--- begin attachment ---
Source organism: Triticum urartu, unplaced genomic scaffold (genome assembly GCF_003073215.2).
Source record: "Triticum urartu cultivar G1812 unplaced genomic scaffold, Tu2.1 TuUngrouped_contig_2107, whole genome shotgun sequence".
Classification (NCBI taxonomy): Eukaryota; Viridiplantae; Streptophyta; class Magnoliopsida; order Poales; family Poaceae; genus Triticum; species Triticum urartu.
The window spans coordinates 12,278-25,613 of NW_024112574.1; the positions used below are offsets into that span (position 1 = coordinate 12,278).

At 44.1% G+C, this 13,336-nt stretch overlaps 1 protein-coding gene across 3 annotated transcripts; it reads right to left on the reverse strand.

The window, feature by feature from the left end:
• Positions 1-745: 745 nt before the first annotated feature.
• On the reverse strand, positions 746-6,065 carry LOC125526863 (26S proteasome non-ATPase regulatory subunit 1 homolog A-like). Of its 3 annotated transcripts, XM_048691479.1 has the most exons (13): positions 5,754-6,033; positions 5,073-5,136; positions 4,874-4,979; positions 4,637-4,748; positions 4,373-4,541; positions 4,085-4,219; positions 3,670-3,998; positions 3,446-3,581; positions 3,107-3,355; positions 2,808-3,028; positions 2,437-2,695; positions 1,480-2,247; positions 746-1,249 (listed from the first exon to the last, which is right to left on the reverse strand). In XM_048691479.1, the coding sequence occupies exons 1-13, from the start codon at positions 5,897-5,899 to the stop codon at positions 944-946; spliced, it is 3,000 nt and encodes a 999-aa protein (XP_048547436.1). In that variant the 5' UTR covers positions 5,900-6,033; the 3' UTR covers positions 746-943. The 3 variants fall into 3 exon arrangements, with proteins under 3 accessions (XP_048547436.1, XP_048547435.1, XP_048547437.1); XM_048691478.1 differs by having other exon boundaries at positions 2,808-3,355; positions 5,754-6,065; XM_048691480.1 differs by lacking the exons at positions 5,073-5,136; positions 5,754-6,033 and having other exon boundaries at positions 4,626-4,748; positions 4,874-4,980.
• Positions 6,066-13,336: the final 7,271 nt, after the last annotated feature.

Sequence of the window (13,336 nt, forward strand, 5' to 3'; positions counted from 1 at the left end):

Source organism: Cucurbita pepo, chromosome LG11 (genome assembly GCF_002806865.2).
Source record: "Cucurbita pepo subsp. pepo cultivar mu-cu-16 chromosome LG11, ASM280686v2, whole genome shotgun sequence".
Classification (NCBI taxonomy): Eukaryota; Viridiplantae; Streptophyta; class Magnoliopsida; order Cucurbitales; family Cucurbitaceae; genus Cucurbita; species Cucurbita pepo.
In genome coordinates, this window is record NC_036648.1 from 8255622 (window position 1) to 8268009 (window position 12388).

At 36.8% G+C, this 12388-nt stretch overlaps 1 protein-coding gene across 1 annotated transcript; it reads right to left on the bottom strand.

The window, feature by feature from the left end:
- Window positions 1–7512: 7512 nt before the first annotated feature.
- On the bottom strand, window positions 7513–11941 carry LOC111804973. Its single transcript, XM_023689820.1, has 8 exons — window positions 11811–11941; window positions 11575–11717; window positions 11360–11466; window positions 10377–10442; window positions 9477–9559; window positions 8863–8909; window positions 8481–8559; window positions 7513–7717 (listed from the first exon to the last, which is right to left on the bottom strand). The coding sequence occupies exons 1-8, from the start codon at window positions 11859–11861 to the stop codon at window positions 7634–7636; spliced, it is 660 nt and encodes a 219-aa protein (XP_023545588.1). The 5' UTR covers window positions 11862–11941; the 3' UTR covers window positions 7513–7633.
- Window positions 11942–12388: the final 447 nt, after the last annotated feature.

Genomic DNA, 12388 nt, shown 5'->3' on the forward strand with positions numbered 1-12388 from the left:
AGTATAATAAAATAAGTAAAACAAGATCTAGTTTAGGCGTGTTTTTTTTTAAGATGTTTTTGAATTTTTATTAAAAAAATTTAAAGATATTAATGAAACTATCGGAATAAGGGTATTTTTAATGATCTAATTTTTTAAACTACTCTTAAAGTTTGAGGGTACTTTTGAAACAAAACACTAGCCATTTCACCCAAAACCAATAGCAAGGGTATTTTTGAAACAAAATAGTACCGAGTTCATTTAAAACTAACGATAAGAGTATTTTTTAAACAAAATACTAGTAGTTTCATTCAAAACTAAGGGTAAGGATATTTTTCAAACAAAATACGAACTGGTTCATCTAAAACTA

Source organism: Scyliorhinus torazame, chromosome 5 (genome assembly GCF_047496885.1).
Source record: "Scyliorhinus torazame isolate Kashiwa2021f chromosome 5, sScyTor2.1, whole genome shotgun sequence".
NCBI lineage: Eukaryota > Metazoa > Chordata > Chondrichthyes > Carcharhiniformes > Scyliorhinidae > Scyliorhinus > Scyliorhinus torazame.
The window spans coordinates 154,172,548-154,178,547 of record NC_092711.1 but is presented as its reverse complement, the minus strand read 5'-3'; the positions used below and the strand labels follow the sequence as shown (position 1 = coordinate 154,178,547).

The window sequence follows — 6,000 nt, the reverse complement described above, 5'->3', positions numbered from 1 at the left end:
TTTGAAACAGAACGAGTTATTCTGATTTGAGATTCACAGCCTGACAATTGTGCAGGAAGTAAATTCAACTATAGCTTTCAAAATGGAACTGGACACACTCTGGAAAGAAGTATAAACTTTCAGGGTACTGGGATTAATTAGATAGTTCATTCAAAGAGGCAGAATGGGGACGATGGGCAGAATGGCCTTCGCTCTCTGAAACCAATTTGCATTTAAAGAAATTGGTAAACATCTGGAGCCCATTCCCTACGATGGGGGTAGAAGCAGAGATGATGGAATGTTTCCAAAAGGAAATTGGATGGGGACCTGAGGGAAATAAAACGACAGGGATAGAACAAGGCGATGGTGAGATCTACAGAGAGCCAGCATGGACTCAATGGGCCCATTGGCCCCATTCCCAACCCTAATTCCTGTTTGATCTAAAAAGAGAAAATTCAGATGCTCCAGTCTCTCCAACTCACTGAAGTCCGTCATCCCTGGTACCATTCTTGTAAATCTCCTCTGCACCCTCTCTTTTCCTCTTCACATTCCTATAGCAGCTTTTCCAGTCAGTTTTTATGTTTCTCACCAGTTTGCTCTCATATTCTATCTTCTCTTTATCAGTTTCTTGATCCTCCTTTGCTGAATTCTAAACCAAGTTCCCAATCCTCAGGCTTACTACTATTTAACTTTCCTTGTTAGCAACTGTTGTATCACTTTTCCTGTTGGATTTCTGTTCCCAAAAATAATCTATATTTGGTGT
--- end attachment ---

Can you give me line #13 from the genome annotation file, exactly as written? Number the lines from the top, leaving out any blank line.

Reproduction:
Classification (NCBI taxonomy): Eukaryota; Viridiplantae; Streptophyta; class Magnoliopsida; order Cucurbitales; family Cucurbitaceae; genus Cucurbita; species Cucurbita pepo.